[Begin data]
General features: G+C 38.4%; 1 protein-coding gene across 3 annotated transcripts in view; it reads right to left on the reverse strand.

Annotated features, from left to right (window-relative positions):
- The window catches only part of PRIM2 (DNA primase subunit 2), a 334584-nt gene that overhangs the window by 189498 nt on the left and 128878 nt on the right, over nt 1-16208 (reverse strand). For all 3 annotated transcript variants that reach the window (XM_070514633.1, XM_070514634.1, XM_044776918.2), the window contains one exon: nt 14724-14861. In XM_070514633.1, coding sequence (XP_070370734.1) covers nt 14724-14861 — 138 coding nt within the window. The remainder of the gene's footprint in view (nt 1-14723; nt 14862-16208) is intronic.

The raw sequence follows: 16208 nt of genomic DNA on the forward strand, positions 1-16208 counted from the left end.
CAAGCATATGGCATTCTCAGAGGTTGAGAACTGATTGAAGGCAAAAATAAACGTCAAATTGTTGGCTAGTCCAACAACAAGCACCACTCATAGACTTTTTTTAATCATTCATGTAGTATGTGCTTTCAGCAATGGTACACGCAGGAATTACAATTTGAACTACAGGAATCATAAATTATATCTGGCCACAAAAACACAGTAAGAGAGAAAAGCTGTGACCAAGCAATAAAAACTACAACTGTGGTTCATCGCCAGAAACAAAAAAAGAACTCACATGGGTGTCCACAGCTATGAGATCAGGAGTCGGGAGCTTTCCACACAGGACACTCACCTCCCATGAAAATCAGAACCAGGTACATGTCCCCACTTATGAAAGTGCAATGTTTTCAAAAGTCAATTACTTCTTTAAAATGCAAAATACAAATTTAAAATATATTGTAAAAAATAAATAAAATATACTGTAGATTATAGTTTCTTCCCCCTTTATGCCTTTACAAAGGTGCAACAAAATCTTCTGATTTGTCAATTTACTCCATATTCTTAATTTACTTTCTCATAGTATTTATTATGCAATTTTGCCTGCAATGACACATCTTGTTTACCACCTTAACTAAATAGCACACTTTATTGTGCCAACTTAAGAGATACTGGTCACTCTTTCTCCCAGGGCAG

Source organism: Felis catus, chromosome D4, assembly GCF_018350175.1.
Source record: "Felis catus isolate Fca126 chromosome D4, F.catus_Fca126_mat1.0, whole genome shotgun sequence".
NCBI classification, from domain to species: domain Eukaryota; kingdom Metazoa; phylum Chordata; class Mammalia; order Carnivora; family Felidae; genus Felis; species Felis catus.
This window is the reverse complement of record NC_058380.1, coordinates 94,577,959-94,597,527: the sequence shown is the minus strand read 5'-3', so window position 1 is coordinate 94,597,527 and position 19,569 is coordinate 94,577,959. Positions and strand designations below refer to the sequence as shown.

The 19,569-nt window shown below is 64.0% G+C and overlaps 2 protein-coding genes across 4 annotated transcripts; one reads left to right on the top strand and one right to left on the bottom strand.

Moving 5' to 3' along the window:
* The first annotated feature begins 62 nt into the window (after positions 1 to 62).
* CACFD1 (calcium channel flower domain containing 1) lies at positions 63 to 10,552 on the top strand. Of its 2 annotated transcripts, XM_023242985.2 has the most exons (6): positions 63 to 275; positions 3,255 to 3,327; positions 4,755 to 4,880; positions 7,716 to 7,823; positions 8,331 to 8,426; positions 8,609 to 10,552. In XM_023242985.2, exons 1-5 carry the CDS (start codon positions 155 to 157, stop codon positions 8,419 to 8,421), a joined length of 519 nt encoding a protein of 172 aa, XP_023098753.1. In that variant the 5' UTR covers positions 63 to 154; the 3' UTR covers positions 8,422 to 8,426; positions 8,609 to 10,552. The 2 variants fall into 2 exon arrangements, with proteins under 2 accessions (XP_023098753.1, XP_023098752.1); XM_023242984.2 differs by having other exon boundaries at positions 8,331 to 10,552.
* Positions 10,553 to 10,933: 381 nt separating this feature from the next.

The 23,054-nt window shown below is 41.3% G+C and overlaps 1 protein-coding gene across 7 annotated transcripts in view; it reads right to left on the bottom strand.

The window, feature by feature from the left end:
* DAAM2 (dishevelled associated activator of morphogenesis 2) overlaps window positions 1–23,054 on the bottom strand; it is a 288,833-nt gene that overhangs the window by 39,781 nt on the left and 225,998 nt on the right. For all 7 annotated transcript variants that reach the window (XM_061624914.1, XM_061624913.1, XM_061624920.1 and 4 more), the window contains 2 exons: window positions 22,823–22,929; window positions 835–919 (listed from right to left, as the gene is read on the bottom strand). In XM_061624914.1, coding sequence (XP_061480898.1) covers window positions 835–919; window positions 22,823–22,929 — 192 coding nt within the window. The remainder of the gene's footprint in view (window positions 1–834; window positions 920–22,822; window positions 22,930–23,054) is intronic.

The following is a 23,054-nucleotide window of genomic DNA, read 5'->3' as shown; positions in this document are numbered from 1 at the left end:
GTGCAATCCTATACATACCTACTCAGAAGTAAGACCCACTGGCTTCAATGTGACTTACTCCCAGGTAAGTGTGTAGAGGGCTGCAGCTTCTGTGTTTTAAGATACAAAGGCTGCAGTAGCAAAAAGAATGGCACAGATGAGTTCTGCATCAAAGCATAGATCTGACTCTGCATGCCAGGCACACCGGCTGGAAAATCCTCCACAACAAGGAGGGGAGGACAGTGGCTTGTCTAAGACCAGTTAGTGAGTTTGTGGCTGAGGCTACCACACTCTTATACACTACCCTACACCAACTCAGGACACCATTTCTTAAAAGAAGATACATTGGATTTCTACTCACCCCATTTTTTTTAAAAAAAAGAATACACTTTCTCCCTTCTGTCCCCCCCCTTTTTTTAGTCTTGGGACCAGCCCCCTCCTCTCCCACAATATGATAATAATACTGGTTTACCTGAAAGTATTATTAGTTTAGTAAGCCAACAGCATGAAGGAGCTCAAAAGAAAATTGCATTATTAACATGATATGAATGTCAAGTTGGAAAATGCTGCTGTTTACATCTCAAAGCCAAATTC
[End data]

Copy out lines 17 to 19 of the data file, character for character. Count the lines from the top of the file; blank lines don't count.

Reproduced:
* DAAM2 (dishevelled associated activator of morphogenesis 2) overlaps window positions 1–23,054 on the bottom strand; it is a 288,833-nt gene that overhangs the window by 39,781 nt on the left and 225,998 nt on the right. For all 7 annotated transcript variants that reach the window (XM_061624914.1, XM_061624913.1, XM_061624920.1 and 4 more), the window contains 2 exons: window positions 22,823–22,929; window positions 835–919 (listed from right to left, as the gene is read on the bottom strand). In XM_061624914.1, coding sequence (XP_061480898.1) covers window positions 835–919; window positions 22,823–22,929 — 192 coding nt within the window. The remainder of the gene's footprint in view (window positions 1–834; window positions 920–22,822; window positions 22,930–23,054) is intronic.

The following is a 23,054-nucleotide window of genomic DNA, read 5'->3' as shown; positions in this document are numbered from 1 at the left end:
GTGCAATCCTATACATACCTACTCAGAAGTAAGACCCACTGGCTTCAATGTGACTTACTCCCAGGTAAGTGTGTAGAGGGCTGCAGCTTCTGTGTTTTAAGATACAAAGGCTGCAGTAGCAAAAAGAATGGCACAGATGAGTTCTGCATCAAAGCATAGATCTGACTCTGCATGCCAGGCACACCGGCTGGAAAATCCTCCACAACAAGGAGGGGAGGACAGTGGCTTGTCTAAGACCAGTTAGTGAGTTTGTGGCTGAGGCTACCACACTCTTATACACTACCCTACACCAACTCAGGACACCATTTCTTAAAAGAAGATACATTGGATTTCTACTCACCCCATTTTTTTTAAAAAAAAGAATACACTTTCTCCCTTCTGTCCCCCCCCTTTTTTTAGTCTTGGGACCAGCCCCCTCCTCTCCCACAATATGATAATAATACTGGTTTACCTGAAAGTATTATTAGTTTAGTAAGCCAACAGCATGAAGGAGCTCAAAAGAAAATTGCATTATTAACATGATATGAATGTCAAGTTGGAAAATGCTGCTGTTTACATCTCAAAGCCAAATTC